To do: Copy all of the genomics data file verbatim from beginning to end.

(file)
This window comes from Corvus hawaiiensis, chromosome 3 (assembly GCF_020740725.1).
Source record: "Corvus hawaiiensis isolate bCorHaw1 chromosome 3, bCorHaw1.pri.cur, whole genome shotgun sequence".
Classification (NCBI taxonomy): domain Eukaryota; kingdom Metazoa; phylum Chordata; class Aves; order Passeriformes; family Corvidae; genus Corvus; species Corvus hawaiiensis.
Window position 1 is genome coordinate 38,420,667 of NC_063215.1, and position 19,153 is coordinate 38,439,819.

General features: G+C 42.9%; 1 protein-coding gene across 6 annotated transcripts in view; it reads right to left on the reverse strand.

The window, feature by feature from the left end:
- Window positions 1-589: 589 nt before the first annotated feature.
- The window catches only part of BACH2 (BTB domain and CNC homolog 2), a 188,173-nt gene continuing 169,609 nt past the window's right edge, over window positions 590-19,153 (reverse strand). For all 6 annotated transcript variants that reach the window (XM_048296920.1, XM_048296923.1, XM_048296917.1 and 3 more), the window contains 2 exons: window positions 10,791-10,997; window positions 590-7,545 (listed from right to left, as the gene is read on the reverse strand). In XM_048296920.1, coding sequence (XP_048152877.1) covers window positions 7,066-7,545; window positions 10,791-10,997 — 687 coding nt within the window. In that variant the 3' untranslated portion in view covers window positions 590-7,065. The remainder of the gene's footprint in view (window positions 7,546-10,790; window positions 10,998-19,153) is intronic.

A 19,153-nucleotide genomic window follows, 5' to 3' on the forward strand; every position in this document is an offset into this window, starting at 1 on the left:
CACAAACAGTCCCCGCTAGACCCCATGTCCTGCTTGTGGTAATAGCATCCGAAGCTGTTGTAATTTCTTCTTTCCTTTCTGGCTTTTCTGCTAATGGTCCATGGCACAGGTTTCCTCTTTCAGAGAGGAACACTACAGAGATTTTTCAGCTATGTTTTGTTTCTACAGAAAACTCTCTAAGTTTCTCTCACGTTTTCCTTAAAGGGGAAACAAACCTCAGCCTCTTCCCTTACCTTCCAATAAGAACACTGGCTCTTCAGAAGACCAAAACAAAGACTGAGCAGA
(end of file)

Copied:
This window comes from Corvus hawaiiensis, chromosome 3 (assembly GCF_020740725.1).
Source record: "Corvus hawaiiensis isolate bCorHaw1 chromosome 3, bCorHaw1.pri.cur, whole genome shotgun sequence".
Classification (NCBI taxonomy): domain Eukaryota; kingdom Metazoa; phylum Chordata; class Aves; order Passeriformes; family Corvidae; genus Corvus; species Corvus hawaiiensis.
Window position 1 is genome coordinate 38,420,667 of NC_063215.1, and position 19,153 is coordinate 38,439,819.

General features: G+C 42.9%; 1 protein-coding gene across 6 annotated transcripts in view; it reads right to left on the reverse strand.

The window, feature by feature from the left end:
- Window positions 1-589: 589 nt before the first annotated feature.
- The window catches only part of BACH2 (BTB domain and CNC homolog 2), a 188,173-nt gene continuing 169,609 nt past the window's right edge, over window positions 590-19,153 (reverse strand). For all 6 annotated transcript variants that reach the window (XM_048296920.1, XM_048296923.1, XM_048296917.1 and 3 more), the window contains 2 exons: window positions 10,791-10,997; window positions 590-7,545 (listed from right to left, as the gene is read on the reverse strand). In XM_048296920.1, coding sequence (XP_048152877.1) covers window positions 7,066-7,545; window positions 10,791-10,997 — 687 coding nt within the window. In that variant the 3' untranslated portion in view covers window positions 590-7,065. The remainder of the gene's footprint in view (window positions 7,546-10,790; window positions 10,998-19,153) is intronic.

A 19,153-nucleotide genomic window follows, 5' to 3' on the forward strand; every position in this document is an offset into this window, starting at 1 on the left:
CACAAACAGTCCCCGCTAGACCCCATGTCCTGCTTGTGGTAATAGCATCCGAAGCTGTTGTAATTTCTTCTTTCCTTTCTGGCTTTTCTGCTAATGGTCCATGGCACAGGTTTCCTCTTTCAGAGAGGAACACTACAGAGATTTTTCAGCTATGTTTTGTTTCTACAGAAAACTCTCTAAGTTTCTCTCACGTTTTCCTTAAAGGGGAAACAAACCTCAGCCTCTTCCCTTACCTTCCAATAAGAACACTGGCTCTTCAGAAGACCAAAACAAAGACTGAGCAGA